(The piece below is a response to an article on the Spirtual Naturalism site. The article can be found at http://spiritualnaturalistsociety.org/roots-of-spiritual-naturalism-part-4-early-hunter-gatherers/)
My undergraduate degree is in anthropology, which perhaps gives me just enough knowledge to be dangerous. From that limited understanding, I would suggest that people have always been primarily naturalistic, at least in the most general sense of that term: that there is an orderly progression of cause and effect. At the same time, people have always perceived the world through a filter of imagination, in the most general sense of that term – mythological, ideological, or metaphysics world views.
Modern naturalism has included a somewhat systematic attempt to decoct what it considers to be the real world from the element that the imagination brings to that world. It has tried to present a picture of the world cleansed of the mythological, ideological and metaphysical, which is probably an alien notion to earlier people.
To some extent the scientific enterprise (the main methodology of naturalism) has succeeded in this decocting (though I personally believe science is much more fraught with myth, ideology and metaphysics than is generally supposed). And I think in doing so it has also succeeded in devaluing the imagination. This, I think, is unfortunate.
The human imagination provides us a tool for looking at the world and seeing what is not there. Now there are two very different sides to that tool. Long ago some human or group of humans looked out on the Saharan Desert in Egypt and imagined pyramids where in reality there was only the blowing desert sand. They then initiated the effort of making the imaginative vision into a reality. These Egyptian pyramid makers understood only a tiny fraction of modern science and mathematics, but this did not prevent them from making the physical world dance to their imaginations. This story can be repeated across the globe and the ages – Angkor Wat, the Parthenon, Chartres, the Empire State Building. The human imagination, for better or worse, has transformed the surface of the earth.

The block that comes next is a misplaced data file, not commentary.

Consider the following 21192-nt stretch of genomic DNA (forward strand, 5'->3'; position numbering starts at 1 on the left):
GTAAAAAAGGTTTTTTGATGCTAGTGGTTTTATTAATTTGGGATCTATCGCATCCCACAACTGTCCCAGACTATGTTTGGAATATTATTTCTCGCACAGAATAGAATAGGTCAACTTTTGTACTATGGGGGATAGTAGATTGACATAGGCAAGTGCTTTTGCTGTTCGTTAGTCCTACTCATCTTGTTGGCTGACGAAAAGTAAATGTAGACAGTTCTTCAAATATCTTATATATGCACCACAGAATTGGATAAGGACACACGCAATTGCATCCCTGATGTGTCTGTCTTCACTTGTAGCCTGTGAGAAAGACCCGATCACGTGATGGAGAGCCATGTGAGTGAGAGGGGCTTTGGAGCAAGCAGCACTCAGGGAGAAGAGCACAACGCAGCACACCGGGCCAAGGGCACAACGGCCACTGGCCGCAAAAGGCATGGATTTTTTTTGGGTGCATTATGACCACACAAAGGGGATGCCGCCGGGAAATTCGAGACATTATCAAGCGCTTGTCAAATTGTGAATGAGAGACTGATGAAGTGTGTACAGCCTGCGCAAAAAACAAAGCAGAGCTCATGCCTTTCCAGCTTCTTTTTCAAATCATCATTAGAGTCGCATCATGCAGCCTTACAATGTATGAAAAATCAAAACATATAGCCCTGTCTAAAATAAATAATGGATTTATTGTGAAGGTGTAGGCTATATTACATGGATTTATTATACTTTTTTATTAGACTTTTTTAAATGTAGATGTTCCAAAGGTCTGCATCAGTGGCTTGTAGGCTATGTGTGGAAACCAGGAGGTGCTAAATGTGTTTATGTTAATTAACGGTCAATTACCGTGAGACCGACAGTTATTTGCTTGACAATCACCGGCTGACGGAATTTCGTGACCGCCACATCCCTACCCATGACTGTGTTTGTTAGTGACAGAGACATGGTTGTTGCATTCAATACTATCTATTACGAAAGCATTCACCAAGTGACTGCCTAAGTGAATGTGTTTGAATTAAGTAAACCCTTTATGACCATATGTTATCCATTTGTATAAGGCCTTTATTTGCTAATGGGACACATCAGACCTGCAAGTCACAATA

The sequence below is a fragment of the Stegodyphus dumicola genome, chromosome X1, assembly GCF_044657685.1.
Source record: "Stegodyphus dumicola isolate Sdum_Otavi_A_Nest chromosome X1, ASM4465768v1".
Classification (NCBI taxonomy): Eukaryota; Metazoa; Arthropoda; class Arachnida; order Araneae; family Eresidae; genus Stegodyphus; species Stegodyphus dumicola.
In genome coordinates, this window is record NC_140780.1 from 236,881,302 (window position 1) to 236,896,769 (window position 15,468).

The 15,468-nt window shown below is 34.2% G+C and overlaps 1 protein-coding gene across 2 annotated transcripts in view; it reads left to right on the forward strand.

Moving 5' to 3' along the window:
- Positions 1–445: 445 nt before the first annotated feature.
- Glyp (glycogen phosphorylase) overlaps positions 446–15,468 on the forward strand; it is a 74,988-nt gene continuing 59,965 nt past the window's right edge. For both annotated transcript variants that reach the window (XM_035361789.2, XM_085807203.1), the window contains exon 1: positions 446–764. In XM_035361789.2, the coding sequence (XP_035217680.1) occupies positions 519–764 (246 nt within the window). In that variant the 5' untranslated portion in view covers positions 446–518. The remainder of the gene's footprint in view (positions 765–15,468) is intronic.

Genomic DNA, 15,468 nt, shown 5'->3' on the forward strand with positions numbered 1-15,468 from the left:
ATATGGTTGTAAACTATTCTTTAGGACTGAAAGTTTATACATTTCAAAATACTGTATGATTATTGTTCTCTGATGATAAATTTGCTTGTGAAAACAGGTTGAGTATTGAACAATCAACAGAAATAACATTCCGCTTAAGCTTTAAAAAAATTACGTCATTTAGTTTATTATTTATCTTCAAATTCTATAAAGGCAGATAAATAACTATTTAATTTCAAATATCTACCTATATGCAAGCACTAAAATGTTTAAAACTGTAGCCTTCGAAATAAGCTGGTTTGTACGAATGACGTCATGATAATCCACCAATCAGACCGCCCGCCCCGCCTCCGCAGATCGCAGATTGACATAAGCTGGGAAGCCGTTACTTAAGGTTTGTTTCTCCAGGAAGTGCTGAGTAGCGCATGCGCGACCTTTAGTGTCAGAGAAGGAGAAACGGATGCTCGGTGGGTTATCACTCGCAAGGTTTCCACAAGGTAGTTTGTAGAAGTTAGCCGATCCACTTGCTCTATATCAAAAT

The other side of seeing what is not there is that we imagine unreal causes of real effects, like lightening or a deluge; and project unreal effects of real causes, such as certain behavior that might be thought impious. We also come to fear things that are not there – such abstract fear, anxiety, is practically epidemic in the modern age. (Perhaps one of the reasons there is still such a large number of faith healers of various sorts is that imaginary methods can be effective against the large array of imaginary fears and illnesses.)
In devaluing imagination, naturalism perhaps has paid too little attention to the creative side of the imagination. Naturalistic reality is a rather bare, meaningless phenomenon. Why wouldn’t we want to dress it in myths? Why wouldn’t we want to organize it with a meaningful metaphysics? The challenge for a healthy naturalism should not be diminishing imagination, but learning to appreciate it for what it is. This includes not mistaking the imaginative and the real – taking metaphors as metaphors, myths as myths, but not taking either literally. (Metaphors are among the mind's most imaginative creations. Going back to the those who imagined the pyramids, a pyramid was probably a kind of metaphoric mountain, which itself was probably a metaphoric place closer to the gods).
In seeking a “spiritual naturalism” I suspect that one of the things we are seeking is a re-integration of imagination and reason. Reason has proven to be a very powerful tool in manipulating the external world. Note that whether we are talking about building a pyramid or putting a person on the moon, we start with the product of the imagination and then call in the reason to help us actualize the imaginative vision. This, I believe is the proper relationship of imagination and reason – imagination should lead and reason be the servant. Unimaginative reasoning is can make us barren.
Imagination is also the tool, and the only tool, that can navigate our inner experience. This is the key to the poetic function of any art -- to explore experience and then pull from that exploration deeper meanings and articulate those meanings in extended metaphors. Such productive contemplation of experience is one of the highest elements of any spirituality. Unfortunately, it seems that people are increasingly alienated from their inner experience, and thus unable to make blossom the meanings of the great spiritual metaphors that have been handed down to us.
I suspect that those early hunter/gatherers who created the great cave paintings that still impress us today were not alienated from their inner experience. Compared to those primitives we may be giants in the exploitation of the earth’s resources, but we may be but pygmies in the creative marshaling of inner resources.